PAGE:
The amazing thing about the Eden Grow Tower, and why we feel it truly sets us apart, is that it is completely mobile - meaning compared to our competitors that are turning abandoned warehouses into grow operations in a centralized system, costing millions of dollars, the Eden Tower can literally be rolled into an old home or warehouse, and start growing food immediately without all the permits, huge overhead, and years to establish. You can produce your families, your community’s, or your own food, from any facility that has clean air, HVAC, and a water source, in as little as 3 months. We believe this is a solution to the food desert crisis, and the solution to feeding the future!
By bringing the food back to the people, this opens up huge opportunities, for not just individual growers and families, but also business opportunities for growing and selling food. This not only helps with food desert definition #2 (The distance between the grocery store and the people) but also helps bring jobs to communities, even further benefiting the community, also addressing definition #1 (disadvantaged people who do not have access to nutrient-dense food). There are also huge opportunities for non-profits, churches, schools, and other organization to use the Eden Towers in their facilities, in shelters for people in recovery, and in reclaimed abandoned buildings to bring “life” back to the community, while helping to feed the disadvantaged and underprivileged members in their own communities. This is a win-win!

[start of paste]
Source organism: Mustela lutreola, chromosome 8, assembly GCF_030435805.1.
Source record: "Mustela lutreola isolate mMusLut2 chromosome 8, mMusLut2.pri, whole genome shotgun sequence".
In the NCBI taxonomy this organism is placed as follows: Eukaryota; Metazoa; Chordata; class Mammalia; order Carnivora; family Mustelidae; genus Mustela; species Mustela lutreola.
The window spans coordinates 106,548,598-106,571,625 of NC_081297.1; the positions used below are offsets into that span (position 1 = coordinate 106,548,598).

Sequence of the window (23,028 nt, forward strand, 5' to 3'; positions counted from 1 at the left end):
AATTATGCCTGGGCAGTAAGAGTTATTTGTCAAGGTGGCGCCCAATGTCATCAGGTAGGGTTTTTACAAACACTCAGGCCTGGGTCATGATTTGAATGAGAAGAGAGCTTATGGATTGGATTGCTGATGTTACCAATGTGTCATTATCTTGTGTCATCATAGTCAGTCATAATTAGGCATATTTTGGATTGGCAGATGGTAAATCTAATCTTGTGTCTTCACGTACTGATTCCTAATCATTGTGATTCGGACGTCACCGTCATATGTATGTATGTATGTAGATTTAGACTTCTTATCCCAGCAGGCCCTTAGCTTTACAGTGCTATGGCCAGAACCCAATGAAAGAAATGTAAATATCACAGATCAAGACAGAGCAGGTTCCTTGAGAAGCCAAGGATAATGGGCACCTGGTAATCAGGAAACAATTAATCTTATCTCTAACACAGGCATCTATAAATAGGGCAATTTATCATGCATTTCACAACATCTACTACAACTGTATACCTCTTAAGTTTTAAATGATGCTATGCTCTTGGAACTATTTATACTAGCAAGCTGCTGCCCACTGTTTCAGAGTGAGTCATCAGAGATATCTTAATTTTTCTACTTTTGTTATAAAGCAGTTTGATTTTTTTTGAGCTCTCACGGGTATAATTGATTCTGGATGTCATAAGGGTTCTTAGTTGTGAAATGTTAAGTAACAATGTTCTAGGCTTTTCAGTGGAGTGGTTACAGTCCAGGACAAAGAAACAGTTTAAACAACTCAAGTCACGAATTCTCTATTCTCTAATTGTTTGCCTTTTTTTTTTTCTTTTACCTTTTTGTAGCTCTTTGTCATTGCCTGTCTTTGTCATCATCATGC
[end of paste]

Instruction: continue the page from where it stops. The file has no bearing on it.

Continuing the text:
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As you stare back at that old, abandoned warehouse, as the snow keeps drizzling down, you no longer wonder what that light is, you have seen the light and want to share that light with others! This is exactly how we feel at Eden. We have a mission and a passion to provide sustainable food and energy independence to local communities around the world, and one day, off it! Our solutions provide hope, a light, a very bright light, in an ever-darkening world. The solution to the food desert crisis lies in the hands of innovation, new technology, thinking outside the “box”, along with a heart to feed God’s children. Together, we can…Feed the Future!
To find out more how you “can” …head over here.
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Alicia Raymond is a Content Creator for Eden Grow Systems. Alicia is passionate about helping others live healthy lives and believes growing your own fruits and vegetables is one of the best ways to achieve this. She loves to cook with the food she and her husband grow on their 20-acre homestead in the Pacific NW, where they have also documented their adventures of building and operating a self-sustaining off-grid food habitat on their YouTube channel, therealmartian.com. This effort has now turned into Eden Grow Systems, an indoor grow company. Alicia has experience growing microgreens for profit, and food blogging. She is a former registered nurse, holding a B.S. in Nursing.